Book Review: ‘Leopard in the Mist’ by S.E. Turner

This book, and the series to which it belongs, come highly recommended.

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2018-09-18 19.28.17“Is that why we mourn so much in death, for the unsaid word in life? Is that why we can’t let go, for misplaced promises and the lost hours that we try to grab when it’s all too late?

Embedded in this beautiful story is a profound exploration of grief and loss, and the struggle that humans have in resolving their emotions and experiences when they confront the inevitable changes that accompany the passing of someone they have loved and valued.
At more than one point in the narrative, the reader is compelled to consider those soul-searching questions again as the overwhelming power of grief resonates deeply within both the characters and the reader.

It is a moving and at times heart-wrenching story of coming of age and fulfilling destiny by making the right decisions, not just for oneself but also for the society in which one lives.

The strands of different characters’ stories are drawn together in this book, having been interwoven and overlaid throughout the series so far. Overall, the series provides a rich and broad tapestry of narrative that blends earthen tones with royal purples and other vivid colours and textures.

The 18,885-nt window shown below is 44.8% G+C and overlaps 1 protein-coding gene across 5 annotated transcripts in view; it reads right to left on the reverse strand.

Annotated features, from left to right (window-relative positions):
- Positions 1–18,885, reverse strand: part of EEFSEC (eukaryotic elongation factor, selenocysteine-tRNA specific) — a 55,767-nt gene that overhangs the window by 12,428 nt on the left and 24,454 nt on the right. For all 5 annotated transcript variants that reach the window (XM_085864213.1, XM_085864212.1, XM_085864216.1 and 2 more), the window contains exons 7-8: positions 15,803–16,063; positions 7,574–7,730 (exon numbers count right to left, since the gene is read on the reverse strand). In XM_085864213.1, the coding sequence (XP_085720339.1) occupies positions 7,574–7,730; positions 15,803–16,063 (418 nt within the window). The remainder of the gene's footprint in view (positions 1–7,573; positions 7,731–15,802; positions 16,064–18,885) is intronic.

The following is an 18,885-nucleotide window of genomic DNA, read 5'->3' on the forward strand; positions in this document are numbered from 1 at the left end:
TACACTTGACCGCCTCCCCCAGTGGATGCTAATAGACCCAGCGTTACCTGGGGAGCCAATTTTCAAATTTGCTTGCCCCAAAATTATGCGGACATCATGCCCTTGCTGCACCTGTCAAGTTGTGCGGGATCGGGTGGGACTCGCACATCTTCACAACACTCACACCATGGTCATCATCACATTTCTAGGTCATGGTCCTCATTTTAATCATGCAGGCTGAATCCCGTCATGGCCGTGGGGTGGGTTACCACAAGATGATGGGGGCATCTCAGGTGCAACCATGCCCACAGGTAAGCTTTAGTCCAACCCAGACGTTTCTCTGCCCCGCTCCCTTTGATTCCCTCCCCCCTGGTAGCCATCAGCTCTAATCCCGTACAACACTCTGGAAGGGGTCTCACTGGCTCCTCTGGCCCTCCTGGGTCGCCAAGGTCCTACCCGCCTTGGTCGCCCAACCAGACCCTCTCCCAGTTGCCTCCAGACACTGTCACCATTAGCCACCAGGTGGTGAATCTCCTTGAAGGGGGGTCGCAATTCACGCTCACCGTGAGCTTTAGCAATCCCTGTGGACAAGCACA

When one of the characters reflects on the events and challenges of the past, and the things he has learned about society and humanity, he says “I personally can’t see a successful future where one person thinks they are better than another person.” This is where the relevance of this series for each of us is really driven home: when we treat one another as equals, we are all better off, both individually and collectively.

The third in Turner’s ‘KIngdom of Durundal’ series, ‘A Leopard In The Mist’ brings this excellent trilogy of books (thus far) full circle, providing unity and resolutions not only for its own part of the story, but also for the first two books in this excellent series.  Acorn Award I Golden

This excellent novel has been awarded a Gold Acorn.

Find your copy here.

 

If you have not read ‘A Hare In The Wilderness’ or ‘A Wolf In The Dark’, they come highly recommended.
Click on each title to read my reviews of books 1 and 2 in this fantastic series.

 

 

Book Review: ‘Alterations’ by Lucretia Stanhope

Another great novel in Stanhope’s ‘Elemental Witch Trials’ series.

Lucretia Stanhope EWT 5‘Alterations’ is the fifth novel in the Elemental Witch Trials series by Lucretia Stanhope. It resumes Gwen’s story some time after the events of ‘Familiar Betrayal’, as she finds herself pursuing new and dangerous directions. There seems to be so much at stake for Gwen in this book – but perhaps that is an issue of scale, for every mother perceives that there are threats to her children that she must overcome in order to protect them, and all individuals understand that there are many people who would be willing to take us down and few who would truly defend us if it meant putting themselves in danger.

One of the qualities I really admire about Gwen is her refusal to be passive and just let things happen around her. She is not only a strong woman, she is confident in using her strengths to achieve her aims. She may not have everything in control, but she definitely strives to do what she can and to respond to situations with positive outcomes in mind.